A bold gamble to pit first and trade Firestone’s rain tires for slicks before the other 26 drivers jumped Colton Herta from 14th to first once the rest of the field followed suit, and from there, the Andretti Autosport driver controlled the majority of the Indianapolis Grand Prix as non-stop crashes, spins, and clashes on the wet road course delivered more drama in one afternoon than the NTT IndyCar Series has brought all season.
Among the eight cautions, at least eight drivers faced major adversity, and the problems weren’t over after Herta crossed the finish line with a 3.0s margin over Meyer Shank Racing’s Simon Pagenaud and 7.1s over Team Penske’s Will Power as Rahal Letterman Lanigan Racing’s Christian Lundgaard crashed into the pit wall.
“That might have been the toughest race I’ve ever done,” Herta said.
For Pagenaud, it was an epic performance, coming from 20th to second, and for Power, his steady hands not only brought his first podium of the year, but also vaulted him into the lead of the drivers’ championship. And for Herta and Pagenaud, the two drivers combined to break Chevy’s stranglehold on the season by giving Honda a 1-2 finish.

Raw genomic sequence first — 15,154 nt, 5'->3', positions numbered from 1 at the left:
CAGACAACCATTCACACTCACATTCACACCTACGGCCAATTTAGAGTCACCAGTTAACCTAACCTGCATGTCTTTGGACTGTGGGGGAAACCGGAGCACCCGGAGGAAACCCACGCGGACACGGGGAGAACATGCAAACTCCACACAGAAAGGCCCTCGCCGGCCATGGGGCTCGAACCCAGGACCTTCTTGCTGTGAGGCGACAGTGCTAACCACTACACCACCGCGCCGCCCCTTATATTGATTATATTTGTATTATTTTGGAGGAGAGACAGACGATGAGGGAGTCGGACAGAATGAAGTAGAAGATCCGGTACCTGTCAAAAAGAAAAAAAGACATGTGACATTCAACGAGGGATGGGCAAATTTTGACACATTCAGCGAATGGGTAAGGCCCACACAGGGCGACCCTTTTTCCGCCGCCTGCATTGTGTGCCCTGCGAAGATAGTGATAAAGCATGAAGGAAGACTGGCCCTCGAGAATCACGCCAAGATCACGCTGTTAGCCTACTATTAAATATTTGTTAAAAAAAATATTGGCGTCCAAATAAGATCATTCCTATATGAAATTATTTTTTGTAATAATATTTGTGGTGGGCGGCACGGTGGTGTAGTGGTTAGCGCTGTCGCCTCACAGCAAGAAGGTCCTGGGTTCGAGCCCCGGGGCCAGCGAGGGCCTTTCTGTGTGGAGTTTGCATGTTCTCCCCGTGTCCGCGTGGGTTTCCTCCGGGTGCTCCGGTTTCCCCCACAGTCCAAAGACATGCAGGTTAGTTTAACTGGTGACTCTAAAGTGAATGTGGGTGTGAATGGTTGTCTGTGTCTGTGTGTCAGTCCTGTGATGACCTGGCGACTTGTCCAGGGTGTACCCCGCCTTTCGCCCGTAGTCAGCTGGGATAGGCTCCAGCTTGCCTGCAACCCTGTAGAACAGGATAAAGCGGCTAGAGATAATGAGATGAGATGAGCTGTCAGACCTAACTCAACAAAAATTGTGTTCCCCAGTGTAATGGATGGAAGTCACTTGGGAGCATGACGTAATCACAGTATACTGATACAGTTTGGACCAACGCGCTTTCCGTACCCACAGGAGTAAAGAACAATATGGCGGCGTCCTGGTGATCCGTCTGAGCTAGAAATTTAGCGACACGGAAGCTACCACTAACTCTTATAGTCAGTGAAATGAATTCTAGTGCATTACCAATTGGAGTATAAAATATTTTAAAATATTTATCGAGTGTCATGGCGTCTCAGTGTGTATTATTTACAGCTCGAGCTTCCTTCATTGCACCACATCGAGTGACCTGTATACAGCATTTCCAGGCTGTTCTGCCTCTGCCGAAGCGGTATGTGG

“I just couldn’t see,” Pagenaud said of trying to catch Herta. “It was really tough to finish the race. We made the right calls on the tires and it was really tricky.”
“Stoked with the third,” Power added. “Really happy to get on the stage after a mayhem day. I didn’t want to take too big of a risk.”
Rounding out the top six were Chip Ganassi Racing’s Marcus Ericsson who charged from the back of the field to fourth, Conor Daly who started fourth and made his way back to fifth after dropping like a rock when he was asked to slow and save fuel early in the race by his Ed Carpenter Racing team, and Arrow McLaren SP’s Felix Rosenqvist, who was taken out by his teammate Pato O’Ward and had to fight back to sixth.
Takuma Sato took seventh for Dale Coyne Racing with Rick Ware Racing. And IndyCar’s little team that could, Juncos Hollinger Racing, produced its best-ever result by taking eighth with Callum Ilott.